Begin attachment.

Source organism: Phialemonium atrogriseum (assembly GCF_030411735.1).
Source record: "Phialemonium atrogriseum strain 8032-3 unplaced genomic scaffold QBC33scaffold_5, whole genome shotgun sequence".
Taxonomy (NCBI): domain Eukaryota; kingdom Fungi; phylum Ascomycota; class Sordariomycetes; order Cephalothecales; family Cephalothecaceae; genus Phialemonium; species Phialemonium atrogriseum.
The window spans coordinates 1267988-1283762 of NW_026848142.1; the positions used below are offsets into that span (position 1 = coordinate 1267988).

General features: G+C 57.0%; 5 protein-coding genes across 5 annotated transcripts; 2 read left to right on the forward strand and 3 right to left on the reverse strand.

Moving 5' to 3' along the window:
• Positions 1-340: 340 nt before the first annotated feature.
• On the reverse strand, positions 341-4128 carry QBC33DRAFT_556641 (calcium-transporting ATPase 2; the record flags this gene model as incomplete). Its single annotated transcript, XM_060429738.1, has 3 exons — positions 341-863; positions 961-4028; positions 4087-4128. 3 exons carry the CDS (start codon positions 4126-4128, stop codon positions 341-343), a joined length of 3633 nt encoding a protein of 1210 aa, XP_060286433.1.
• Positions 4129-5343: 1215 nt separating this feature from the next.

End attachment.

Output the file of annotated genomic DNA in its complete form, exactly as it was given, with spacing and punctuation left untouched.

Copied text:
Source organism: Phialemonium atrogriseum (assembly GCF_030411735.1).
Source record: "Phialemonium atrogriseum strain 8032-3 unplaced genomic scaffold QBC33scaffold_5, whole genome shotgun sequence".
Taxonomy (NCBI): domain Eukaryota; kingdom Fungi; phylum Ascomycota; class Sordariomycetes; order Cephalothecales; family Cephalothecaceae; genus Phialemonium; species Phialemonium atrogriseum.
The window spans coordinates 1267988-1283762 of NW_026848142.1; the positions used below are offsets into that span (position 1 = coordinate 1267988).

General features: G+C 57.0%; 5 protein-coding genes across 5 annotated transcripts; 2 read left to right on the forward strand and 3 right to left on the reverse strand.

Moving 5' to 3' along the window:
• Positions 1-340: 340 nt before the first annotated feature.
• On the reverse strand, positions 341-4128 carry QBC33DRAFT_556641 (calcium-transporting ATPase 2; the record flags this gene model as incomplete). Its single annotated transcript, XM_060429738.1, has 3 exons — positions 341-863; positions 961-4028; positions 4087-4128. 3 exons carry the CDS (start codon positions 4126-4128, stop codon positions 341-343), a joined length of 3633 nt encoding a protein of 1210 aa, XP_060286433.1.
• Positions 4129-5343: 1215 nt separating this feature from the next.